Passions run deep for CAN TV crew

By Kevin Beese Staff writer

Dave Tainer, general manager of CAN TV, stands in one of the public access network’s control rooms. CAN TV is celebrating its 40th anniversary. (Photo by Kevin Beese/Chronicle Media)

Second of two parts looking at CAN TV and the future of public access television

Dave Tainer loves being part of public access television.

“We are the link to the residents of Chicago,” said the general manager of CAN TV, the city’s public access stations. “Whether you want to produce, operate a camera or be in front of the camera, you can get training here.”

He noted that public access show topics run the gamut, and that participants can get all the help they want in creating on-air content.

Tainer said it is a “very cool” feeling to help community members create their own shows.

He noted that for $100 community members or organizations can produce up to 12 shows a year at the public access hub.

Louis Roman has been at CAN TV since 2006 and loves being a camera operator at the stations.

“This place means the world to me,” Roman said. “CAN TV is my second home. I really enjoy what I do.”

Andrea Zopp worked with Darrious Hilmon at the Chicago Urban League and with the Chicago State Foundation. When Hilmon became executive director of CAN TV, he reached out to Zopp, a lawyer by training, to guest host a news show “Newsroom 2.0.”

After a few times as guest host, the show became hers.

“The show highlights individuals and important stories … We have covered a lot of important topics — violence, the Chicago police superintendent search, the migrant crisis, the war between Israel and Hamas, book-banning,” Zopp said.

She said her show did two episodes on book-banning, giving both sides of the issue. Her show has also tackled violence against women, the rise in hate crimes and challenges that women elected officials face.

“We’ve addressed a wide variety of topics,” she said.

As passionate as Zopp is about sharing information with people through her show, she is equally as excited about Chicago’s public access television, which is celebrating its 40th anniversary.

“It is a resource for the community. It supports the community,” she said. “It tells stories that are important, that make an impact. It is a place where people’s stories can be told and heard.”

Zopp said she wants to ensure that public access remains an option in Chicago.

“It is critical. It is necessary,” she said. “We shouldn’t have the airwaves controlled only by those with a large amount of dollars. There needs to be space for people who want to tell stories.”

Hilmon, executive director of CAN TV’s five stations, sees public access television fully embracing technology going forward.

“We need to build a global community. My mom (in Detroit) now can have conversations that Chicagoans are having. She can call me and tell me what she liked and what she didn’t like,” Hilmon said. “She can watch these shows, so we are all part of a global community. I’m learning how to use Instagram even more, but the core is always mass media.”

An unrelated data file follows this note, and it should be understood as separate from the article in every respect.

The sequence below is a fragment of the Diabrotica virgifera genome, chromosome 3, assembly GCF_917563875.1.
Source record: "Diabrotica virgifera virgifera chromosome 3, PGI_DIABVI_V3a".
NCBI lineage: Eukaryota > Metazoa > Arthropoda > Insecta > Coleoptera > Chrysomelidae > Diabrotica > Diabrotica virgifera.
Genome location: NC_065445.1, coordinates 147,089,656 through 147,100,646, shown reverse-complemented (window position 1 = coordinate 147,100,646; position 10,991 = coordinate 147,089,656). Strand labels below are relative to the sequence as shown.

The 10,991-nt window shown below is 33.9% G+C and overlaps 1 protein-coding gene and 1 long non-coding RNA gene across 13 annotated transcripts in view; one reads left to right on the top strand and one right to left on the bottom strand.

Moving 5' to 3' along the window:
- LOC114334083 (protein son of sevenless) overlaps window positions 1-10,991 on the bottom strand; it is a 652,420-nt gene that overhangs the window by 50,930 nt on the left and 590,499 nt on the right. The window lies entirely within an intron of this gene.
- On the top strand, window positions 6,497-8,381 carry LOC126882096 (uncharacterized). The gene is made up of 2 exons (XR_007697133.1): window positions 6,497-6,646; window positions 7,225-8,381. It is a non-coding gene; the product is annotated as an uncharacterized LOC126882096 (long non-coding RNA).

He added that partnership will be more important than ever for public access stations going forward.

“That means not just political partnerships, but partnerships with companies and institutions and organizations in a really active way because the power in our work and I think what makes us viable and valuable is the community part of it,” Hilmon said. “That really means walking, getting out into the community, having conversations, asking folks what’s important to them because we’re their representative.”

He said even global issues can be broken down and told through the Chicago lens that CAN TV can provide.

Hilmon said the training that people can get on CAN TV’s equipment is also something that has to continue.

“With all due respect, you can’t go to NBC or ABC and train on state-of-the-art equipment and then have them say, ‘Well, now that you’re a member of the organization for either $100 or a scholarship if you can’t afford it, you can check out equipment,” Hilmon said. “We have insurance and I remember saying to our youth voice digital literacy group, ‘Break it. I mean don’t break it, but you can. It’s meant to be touched. It’s not precious; and I think for far too long television has been precious. It’s been only for those in the industry.”

Hilmon uses “community access” more than “public access” because he thinks that is how the industry is going to evolve.

“It is not just talking at the community, but the active engagement of the community and knowing that we have an obligation to be more than just the place they submit videos,” Hilmon said.

CAN TV’s executive director said he wants community access to remain a vital part of the community.

“We know that somewhere in all this magic, folks are hearing something that resonates with them, that speaks to them and is being done in a way that says to them, ‘We believe in giving you lights and cameras and you have every right to it,’” Hilmon said.